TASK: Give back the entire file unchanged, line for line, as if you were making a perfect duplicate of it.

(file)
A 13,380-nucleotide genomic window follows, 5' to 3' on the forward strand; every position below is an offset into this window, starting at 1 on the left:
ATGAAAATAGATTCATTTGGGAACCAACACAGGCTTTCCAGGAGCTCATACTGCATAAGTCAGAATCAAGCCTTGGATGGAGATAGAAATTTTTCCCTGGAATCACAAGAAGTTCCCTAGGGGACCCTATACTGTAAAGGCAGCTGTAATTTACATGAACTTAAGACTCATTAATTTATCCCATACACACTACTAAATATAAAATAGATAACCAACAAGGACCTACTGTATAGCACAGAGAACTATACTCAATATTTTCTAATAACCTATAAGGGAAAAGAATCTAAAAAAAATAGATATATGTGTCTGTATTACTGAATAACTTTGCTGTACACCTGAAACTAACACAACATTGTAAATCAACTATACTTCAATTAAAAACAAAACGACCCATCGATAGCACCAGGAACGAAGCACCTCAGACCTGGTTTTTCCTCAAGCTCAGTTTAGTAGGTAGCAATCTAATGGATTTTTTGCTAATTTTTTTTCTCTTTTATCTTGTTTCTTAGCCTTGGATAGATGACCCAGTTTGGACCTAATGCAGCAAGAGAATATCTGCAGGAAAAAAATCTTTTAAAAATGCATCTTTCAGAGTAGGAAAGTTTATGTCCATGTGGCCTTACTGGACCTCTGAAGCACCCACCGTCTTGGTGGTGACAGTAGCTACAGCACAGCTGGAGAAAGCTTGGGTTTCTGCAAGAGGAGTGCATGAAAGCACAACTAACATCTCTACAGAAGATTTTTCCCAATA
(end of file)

A 13,380-nucleotide genomic window follows, 5' to 3' on the forward strand; every position below is an offset into this window, starting at 1 on the left:
ATGAAAATAGATTCATTTGGGAACCAACACAGGCTTTCCAGGAGCTCATACTGCATAAGTCAGAATCAAGCCTTGGATGGAGATAGAAATTTTTCCCTGGAATCACAAGAAGTTCCCTAGGGGACCCTATACTGTAAAGGCAGCTGTAATTTACATGAACTTAAGACTCATTAATTTATCCCATACACACTACTAAATATAAAATAGATAACCAACAAGGACCTACTGTATAGCACAGAGAACTATACTCAATATTTTCTAATAACCTATAAGGGAAAAGAATCTAAAAAAAATAGATATATGTGTCTGTATTACTGAATAACTTTGCTGTACACCTGAAACTAACACAACATTGTAAATCAACTATACTTCAATTAAAAACAAAACGACCCATCGATAGCACCAGGAACGAAGCACCTCAGACCTGGTTTTTCCTCAAGCTCAGTTTAGTAGGTAGCAATCTAATGGATTTTTTGCTAATTTTTTTTCTCTTTTATCTTGTTTCTTAGCCTTGGATAGATGACCCAGTTTGGACCTAATGCAGCAAGAGAATATCTGCAGGAAAAAAATCTTTTAAAAATGCATCTTTCAGAGTAGGAAAGTTTATGTCCATGTGGCCTTACTGGACCTCTGAAGCACCCACCGTCTTGGTGGTGACAGTAGCTACAGCACAGCTGGAGAAAGCTTGGGTTTCTGCAAGAGGAGTGCATGAAAGCACAACTAACATCTCTACAGAAGATTTTTCCCAATA